The interesting and the true
I have long admired the broad cultural perspectives and keen insights in the writings of Michael Ignatieff, former professor political science at Harvard University, who in 2005 returned to Canada and entered political life. He is now a member of the Canadian Parliament and deputy leader of the Liberal Party. In an essay in today’s New York Times Magazine that contains several worthy epigrams,
he reflects on the differences in perspective and purpose of his recent professions:
“The philosopher Isaiah Berlin said that the trouble with academics and commentators is that they care more about whether ideas are interesting than whether they are true. Politicians live by ideas just as much as professional thinkers do, but they can’t afford the luxury of entertaining ideas that are merely interesting. They have to work with the small number of ideas that happen to be true and the even smaller number that happen to be applicable to real life. In academic life, false ideas are merely false and useless ones can be fun to play with. In political life, false ideas can ruin the lives of millions and useless ones can waste precious resources. An intellectual’s responsibility for his ideas is to follow their consequences wherever they may lead. A politician’s responsibility is to master those consequences and prevent them from doing harm.
“I’ve learned that good judgment in politics looks different from good judgment in intellectual life. Among intellectuals, judgment is about generalizing and interpreting particular facts as instances of some big idea. In politics, everything is what it is and not another thing. Specifics matter more than generalities. Theory gets in the way.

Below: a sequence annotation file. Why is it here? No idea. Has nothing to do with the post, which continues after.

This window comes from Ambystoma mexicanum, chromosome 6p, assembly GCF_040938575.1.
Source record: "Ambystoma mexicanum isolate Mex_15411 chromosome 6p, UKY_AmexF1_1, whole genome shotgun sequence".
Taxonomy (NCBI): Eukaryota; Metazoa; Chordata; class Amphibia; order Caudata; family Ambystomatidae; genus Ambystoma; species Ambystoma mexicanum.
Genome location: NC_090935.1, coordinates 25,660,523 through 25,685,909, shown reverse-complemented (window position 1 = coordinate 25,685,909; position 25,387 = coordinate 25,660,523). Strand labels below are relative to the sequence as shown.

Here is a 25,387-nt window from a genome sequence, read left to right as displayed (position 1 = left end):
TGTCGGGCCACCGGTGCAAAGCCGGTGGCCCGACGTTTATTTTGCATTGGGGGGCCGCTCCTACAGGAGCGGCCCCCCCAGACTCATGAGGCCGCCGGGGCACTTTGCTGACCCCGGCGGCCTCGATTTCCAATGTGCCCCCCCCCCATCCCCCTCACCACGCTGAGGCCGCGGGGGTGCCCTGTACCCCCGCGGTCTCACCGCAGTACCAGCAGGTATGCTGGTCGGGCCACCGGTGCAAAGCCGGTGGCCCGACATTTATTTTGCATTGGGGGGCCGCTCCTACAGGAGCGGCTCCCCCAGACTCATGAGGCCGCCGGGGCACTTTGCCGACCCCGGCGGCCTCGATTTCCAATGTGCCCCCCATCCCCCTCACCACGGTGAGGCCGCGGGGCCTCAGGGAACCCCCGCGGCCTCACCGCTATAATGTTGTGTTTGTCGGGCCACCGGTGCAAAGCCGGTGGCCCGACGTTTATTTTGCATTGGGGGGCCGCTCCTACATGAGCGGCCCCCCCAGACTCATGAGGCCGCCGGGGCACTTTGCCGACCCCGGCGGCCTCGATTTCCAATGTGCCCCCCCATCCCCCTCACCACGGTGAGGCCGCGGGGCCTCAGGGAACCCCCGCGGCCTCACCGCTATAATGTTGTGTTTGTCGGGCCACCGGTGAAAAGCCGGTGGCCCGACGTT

“The attribute that underpins good judgment in politicians is a sense of reality. “What is called wisdom in statesmen,” Berlin wrote, referring to figures like Roosevelt and Churchill, “is understanding rather than knowledge — some kind of acquaintance with relevant facts of such a kind that it enables those who have it to tell what fits with what; what can be done in given circumstances and what cannot, what means will work in what situations and how far, without necessarily being able to explain how they know this or even what they know.” Politicians cannot afford to cocoon themselves in the inner world of their own imaginings. They must not confuse the world as it is with the world as they wish it to be. They must see Iraq — or anywhere else — as it is.
“As a former denizen of Harvard, I’ve had to learn that a sense of reality doesn’t always flourish in elite institutions. It is the street virtue par excellence. Bus drivers can display a shrewder grasp of what’s what than Nobel Prize winners. The only way any of us can improve our grasp of reality is to confront the world every day and learn, mostly from our mistakes, what works and what doesn’t. Yet even lengthy experience can fail us in life and in politics. Experience can imprison decision-makers in worn-out solutions while blinding them to the untried remedy that does the trick.
“Having taught political science myself, I have to say the discipline promises more than it can deliver. In practical politics, there is no science of decision-making. The vital judgments a politician makes every day are about people: whom to trust, whom to believe and whom to avoid. The question of loyalty arises daily: Who will betray and who will stay true? Having good judgment in these matters, having a sound sense of reality, requires trusting some very unscientific intuitions about people.
“A sense of reality is not just a sense of the world as it is, but as it might be. Like great artists, great politicians see possibilities others cannot and then seek to turn them into realities. To bring the new into being, a politician needs a sense of timing, of when to leap and when to remain still. Bismarck famously remarked that political judgment was the ability to hear, before anyone else, the distant hoofbeats of the horse of history.
“Few of us hear the horses coming. A British prime minister was once asked what made his job so difficult. ‘Events, dear boy,’ he replied ruefully.”